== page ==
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Mental Capacity: Are you leaving it too late?

View profile for Lisa Carter
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We live in a society where health and wellness are “on trend”. People of all ages are doing more to look after their bodies; they are heading down to the gym and they are eating whatever “superfood” the media is suggesting. In addition to maintaining our bodies, there is an increasing awareness about mental health but are we really doing enough?  Is this overemphasis on our bodies meaning we are still neglecting our brains?

Our brains help make us who we are. They control everything that we think, feel, say and do. They store our memories. Unfortunately, just like any other part of our body, the brain can sometimes become ill. The most likely outcome of this is that the illness will stop our brains working properly and the most common illness that we see in society today is dementia. According to the Alzheimer's Society website;

  • There are 850,000 people with dementia in the UK, with numbers set to rise to over 1 million by 2025. This will soar to 2 million by 2051.
  • 225,000 will develop dementia this year, that’s one every three minutes.
  • 1 in 6 people over the age of 80 have dementia.
  • 70 per cent of people in care homes have dementia or severe memory problems.
  • There are over 40,000 people under 65 with dementia in the UK. (Figures courtesy of https://www.alzheimers.org.uk/)

Other than thinking these stats are alarming, you might be asking what this has to do with Gepp & Sons, and more precisely our Private Client team?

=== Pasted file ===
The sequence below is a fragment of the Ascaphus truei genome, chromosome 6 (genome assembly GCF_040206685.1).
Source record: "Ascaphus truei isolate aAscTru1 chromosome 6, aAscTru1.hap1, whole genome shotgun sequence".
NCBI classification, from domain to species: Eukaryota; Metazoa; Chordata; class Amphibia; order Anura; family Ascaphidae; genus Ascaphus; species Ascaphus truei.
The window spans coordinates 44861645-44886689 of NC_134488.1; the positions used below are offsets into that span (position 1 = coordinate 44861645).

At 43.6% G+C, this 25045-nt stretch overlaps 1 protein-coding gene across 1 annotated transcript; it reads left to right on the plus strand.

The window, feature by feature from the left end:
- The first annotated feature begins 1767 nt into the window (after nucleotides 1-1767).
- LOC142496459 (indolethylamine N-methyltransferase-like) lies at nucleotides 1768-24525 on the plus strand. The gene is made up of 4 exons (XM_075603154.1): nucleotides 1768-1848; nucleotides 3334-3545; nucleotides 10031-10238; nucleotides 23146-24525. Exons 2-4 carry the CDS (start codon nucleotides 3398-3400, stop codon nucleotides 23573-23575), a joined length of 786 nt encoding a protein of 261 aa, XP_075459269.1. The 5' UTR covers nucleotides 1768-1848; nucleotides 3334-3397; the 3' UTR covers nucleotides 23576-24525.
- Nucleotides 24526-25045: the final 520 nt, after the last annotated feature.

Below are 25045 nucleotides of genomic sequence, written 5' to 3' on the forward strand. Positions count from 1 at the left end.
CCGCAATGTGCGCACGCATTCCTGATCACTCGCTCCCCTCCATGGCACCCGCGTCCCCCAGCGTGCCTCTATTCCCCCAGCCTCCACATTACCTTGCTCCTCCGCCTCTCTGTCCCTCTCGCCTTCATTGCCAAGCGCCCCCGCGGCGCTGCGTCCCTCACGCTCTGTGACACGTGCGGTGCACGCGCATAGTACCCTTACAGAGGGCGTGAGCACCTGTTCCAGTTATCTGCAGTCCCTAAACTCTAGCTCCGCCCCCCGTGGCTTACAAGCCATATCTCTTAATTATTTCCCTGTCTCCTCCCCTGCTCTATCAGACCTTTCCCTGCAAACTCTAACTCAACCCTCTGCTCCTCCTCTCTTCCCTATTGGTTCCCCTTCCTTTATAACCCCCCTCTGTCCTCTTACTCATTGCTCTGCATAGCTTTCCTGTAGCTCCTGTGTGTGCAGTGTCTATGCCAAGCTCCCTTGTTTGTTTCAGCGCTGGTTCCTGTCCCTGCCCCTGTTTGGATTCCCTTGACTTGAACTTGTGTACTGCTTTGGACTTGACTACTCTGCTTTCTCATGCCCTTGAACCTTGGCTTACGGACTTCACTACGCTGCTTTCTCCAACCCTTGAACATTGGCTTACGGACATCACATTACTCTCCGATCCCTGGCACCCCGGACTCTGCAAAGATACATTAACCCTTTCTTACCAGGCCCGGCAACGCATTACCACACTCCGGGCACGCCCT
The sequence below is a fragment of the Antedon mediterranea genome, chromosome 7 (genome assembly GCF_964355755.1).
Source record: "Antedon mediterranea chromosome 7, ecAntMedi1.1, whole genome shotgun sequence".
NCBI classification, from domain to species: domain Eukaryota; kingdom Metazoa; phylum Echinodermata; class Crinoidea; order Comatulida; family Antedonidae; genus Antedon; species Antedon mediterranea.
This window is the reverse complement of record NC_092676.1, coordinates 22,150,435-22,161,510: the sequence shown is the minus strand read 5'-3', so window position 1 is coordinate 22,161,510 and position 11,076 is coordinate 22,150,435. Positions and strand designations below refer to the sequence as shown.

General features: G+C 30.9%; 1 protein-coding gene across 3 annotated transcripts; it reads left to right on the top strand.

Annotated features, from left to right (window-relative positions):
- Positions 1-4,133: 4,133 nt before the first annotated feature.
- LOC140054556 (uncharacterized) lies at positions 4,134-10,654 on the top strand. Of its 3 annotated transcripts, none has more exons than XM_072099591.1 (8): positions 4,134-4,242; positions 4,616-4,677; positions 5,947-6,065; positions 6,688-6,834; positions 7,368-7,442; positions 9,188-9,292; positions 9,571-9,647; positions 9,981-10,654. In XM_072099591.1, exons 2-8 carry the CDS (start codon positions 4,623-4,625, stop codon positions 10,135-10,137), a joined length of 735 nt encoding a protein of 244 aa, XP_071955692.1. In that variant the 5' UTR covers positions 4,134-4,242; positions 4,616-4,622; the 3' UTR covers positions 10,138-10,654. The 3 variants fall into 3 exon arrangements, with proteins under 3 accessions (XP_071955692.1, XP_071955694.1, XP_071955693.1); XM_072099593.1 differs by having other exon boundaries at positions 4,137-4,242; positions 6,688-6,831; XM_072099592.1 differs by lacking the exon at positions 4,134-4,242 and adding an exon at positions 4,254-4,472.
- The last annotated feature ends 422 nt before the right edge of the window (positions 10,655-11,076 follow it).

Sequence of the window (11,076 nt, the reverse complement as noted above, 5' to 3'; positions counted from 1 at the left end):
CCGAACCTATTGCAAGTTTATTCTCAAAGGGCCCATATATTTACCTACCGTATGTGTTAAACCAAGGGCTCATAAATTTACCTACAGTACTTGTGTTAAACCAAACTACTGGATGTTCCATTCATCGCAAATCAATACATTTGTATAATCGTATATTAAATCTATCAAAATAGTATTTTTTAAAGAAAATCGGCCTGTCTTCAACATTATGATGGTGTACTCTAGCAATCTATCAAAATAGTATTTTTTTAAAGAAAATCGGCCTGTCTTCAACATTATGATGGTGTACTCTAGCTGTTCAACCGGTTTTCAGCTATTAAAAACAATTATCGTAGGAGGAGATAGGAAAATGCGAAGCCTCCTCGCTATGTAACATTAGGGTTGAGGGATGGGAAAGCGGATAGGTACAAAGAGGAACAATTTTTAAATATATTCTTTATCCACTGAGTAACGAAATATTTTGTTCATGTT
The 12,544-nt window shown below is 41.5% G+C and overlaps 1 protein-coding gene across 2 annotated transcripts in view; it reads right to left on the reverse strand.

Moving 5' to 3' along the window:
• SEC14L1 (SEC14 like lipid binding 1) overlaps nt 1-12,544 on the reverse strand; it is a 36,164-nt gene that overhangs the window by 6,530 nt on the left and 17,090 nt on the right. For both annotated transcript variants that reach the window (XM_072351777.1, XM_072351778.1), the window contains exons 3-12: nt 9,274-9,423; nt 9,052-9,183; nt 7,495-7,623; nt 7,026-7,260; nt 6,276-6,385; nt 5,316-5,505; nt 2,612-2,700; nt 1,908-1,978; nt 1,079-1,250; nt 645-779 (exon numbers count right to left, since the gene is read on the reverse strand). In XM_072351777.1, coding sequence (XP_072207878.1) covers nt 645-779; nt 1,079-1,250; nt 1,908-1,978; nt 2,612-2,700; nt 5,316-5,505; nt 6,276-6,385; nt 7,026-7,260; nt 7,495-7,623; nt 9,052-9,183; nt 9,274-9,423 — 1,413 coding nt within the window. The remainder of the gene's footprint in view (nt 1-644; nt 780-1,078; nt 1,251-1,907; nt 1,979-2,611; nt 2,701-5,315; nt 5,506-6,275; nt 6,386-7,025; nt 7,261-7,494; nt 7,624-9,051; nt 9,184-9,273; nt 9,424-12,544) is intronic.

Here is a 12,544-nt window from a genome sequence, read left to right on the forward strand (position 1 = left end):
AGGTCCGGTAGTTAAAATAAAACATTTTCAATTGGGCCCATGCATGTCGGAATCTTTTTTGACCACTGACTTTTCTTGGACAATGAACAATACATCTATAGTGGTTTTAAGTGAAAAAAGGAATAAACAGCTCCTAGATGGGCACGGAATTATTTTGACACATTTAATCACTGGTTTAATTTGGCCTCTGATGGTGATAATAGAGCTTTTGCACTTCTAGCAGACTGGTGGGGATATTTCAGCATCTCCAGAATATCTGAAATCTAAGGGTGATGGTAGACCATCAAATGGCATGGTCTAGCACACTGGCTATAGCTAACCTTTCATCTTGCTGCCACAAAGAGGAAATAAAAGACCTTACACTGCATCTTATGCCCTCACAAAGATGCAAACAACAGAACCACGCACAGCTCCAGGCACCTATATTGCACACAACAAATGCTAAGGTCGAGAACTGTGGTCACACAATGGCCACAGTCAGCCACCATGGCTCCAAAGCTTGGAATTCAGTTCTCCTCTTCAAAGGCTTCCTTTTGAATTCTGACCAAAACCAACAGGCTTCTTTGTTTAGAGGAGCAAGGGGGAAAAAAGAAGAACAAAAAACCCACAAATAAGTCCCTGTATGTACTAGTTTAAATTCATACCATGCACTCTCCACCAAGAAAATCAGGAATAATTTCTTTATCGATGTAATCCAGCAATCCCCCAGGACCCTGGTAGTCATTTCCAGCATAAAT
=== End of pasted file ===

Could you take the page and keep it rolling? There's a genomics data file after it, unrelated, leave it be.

The question about mental capacity is a difficult one that any Private Client team can face on weekly basis.  Whether advising on Wills, Lasting Powers of Attorney or wider estate planning, we constantly need to be aware of the tests required for capacity and consider these when taking instructions from our clients.

The simple truth is that if a person lacks the requisite mental capacity they would not be able to execute a Will or Lasting Power of Attorney. I speak to a large number of people who tell me that “they don't need to worry about it now” or they “don't need one yet” and my response to them is that this is exactly the time you need to be considering it.

If you leave it too long you run the risk of losing capacity before you are able to put in place a Will or Lasting Power of Attorney.

My advice? Don’t leave it too late. Make arrangements for a Will and Lasting Power of Attorney before the question of capacity can rear its head. This way you can put in place the necessary provisions to not only protect yourself in later life, but also ensure that those whom you want to benefit from your estate do. This in turn could save you and your loved ones unnecessary stress, upset and expense.

The Private Client team at Gepp and Sons would be very happy to assist you in making the appropriate provisions, before it's too late. If you have any questions or wish to book an appointment to discuss your Will, please ring 01245 228127.

This is not legal advice; it is intended to provide information of general interest about current legal issues.